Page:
The unabashed, naked romanticism of 80's teen movies has thoroughly permeated my consciousness. Where others hear satanic messages in rock and roll songs, I hear references to John Hughes movies and Brat Pack Lore. That song by Sponge called "Molly" is obviously about Molly Ringwald. Come on, 'Sixteen Candles down the drain' is a line in it. And sometime after 16 Candles, her career really *did* go down the drain. Now she does Liftetime made for TV movies and instead of an audience of lust-struck teenage boys her audience is bitter housewives and their disinterested daughters. Now that he landed the coveted role as Bill Gates in Pirates of Silicon Valley, I hear Anthony Michael Hall won't return *her* phone calls. And if you play the Safety Dance backwards, I am sure it says "NOW IGON, NOW".
So when it finally became obvious that the new wave of late 90's teen films were little more than the classics of my youth slightly repackaged, I had hopes that the kids today would turn out alright after all. You know, like we did. Minus the substance abuse, and the slacking, and the whole grunge thing. (Soundgarden still speaks to us...it says Change the Fucking Station"). But who am I kidding? The kids these days are all fucked up, so are we, so were our parents and our children will be too. The most I was really hoping for was a synth rock revival, maybe a Tears for Fears reunion tour.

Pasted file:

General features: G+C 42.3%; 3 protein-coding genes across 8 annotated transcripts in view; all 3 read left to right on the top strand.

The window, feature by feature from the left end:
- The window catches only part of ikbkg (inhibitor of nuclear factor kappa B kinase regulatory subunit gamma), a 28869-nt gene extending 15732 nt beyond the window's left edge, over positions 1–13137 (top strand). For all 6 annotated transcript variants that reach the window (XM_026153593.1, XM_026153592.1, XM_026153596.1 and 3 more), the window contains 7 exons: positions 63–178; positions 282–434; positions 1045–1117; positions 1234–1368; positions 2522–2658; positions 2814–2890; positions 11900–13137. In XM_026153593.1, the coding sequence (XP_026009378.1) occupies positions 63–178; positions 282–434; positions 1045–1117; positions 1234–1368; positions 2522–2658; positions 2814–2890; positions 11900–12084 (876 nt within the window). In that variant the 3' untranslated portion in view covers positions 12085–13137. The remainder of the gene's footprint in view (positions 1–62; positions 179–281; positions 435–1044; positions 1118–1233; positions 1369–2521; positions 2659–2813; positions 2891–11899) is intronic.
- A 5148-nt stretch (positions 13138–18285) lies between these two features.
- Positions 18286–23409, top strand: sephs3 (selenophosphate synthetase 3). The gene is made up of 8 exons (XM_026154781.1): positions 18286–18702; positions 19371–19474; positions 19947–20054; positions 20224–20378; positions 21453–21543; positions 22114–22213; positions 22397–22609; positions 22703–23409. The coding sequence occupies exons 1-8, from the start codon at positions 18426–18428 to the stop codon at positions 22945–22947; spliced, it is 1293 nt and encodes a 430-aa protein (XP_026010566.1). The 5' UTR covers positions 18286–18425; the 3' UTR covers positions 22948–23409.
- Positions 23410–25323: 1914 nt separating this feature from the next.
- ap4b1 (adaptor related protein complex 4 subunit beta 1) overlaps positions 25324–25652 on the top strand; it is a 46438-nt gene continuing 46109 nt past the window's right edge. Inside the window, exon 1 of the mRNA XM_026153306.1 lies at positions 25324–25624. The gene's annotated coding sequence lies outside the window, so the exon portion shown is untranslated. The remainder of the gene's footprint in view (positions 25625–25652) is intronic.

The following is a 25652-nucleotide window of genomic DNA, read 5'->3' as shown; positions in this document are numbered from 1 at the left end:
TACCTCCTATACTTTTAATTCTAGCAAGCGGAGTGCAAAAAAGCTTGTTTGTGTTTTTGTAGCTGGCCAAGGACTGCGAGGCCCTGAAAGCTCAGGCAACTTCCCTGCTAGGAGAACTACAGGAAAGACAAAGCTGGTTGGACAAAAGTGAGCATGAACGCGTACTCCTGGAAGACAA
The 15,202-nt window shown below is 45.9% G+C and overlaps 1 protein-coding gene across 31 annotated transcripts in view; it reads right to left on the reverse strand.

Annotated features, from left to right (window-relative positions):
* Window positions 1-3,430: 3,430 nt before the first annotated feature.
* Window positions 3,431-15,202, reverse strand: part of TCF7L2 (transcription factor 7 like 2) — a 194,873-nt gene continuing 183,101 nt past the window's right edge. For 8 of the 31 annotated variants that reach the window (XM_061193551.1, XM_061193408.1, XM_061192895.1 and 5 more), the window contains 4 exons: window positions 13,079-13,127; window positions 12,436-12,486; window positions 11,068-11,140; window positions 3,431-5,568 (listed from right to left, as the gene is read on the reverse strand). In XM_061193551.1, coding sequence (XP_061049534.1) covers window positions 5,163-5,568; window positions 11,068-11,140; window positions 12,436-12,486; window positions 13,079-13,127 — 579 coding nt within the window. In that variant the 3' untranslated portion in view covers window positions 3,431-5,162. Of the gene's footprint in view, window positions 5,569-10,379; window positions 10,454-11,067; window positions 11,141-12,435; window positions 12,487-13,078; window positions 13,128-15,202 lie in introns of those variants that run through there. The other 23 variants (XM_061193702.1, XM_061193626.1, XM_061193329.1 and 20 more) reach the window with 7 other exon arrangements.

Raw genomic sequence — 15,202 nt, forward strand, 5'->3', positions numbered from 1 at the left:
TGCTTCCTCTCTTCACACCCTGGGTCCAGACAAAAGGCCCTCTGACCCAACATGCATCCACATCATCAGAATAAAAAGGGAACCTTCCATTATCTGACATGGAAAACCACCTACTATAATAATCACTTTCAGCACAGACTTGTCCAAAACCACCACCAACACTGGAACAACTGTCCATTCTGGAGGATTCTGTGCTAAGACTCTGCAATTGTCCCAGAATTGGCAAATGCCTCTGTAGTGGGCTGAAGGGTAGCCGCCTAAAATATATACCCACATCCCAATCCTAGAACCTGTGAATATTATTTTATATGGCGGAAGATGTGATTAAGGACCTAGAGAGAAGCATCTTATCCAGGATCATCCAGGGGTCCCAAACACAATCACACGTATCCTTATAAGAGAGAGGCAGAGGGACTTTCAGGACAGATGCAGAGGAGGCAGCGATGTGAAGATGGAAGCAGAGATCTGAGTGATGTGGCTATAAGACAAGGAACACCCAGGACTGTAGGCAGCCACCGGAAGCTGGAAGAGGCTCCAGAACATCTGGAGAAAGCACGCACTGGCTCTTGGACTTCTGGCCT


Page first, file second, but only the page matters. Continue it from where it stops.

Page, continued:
My girlfriend and I spent a couple of months painstakingly researching these new teen movies by going to them, sitting through them, and then painstakingly avoiding any contact with any of the actual 90's youths in the theatres to see the same movies on our way out for fear of catching whatever the hell it is the kids nowadays all seem to suffer from. Nothing some synthesizer music wouldn't solve, or more to the point a few good solid whacks to the head with a Hancock keyboard.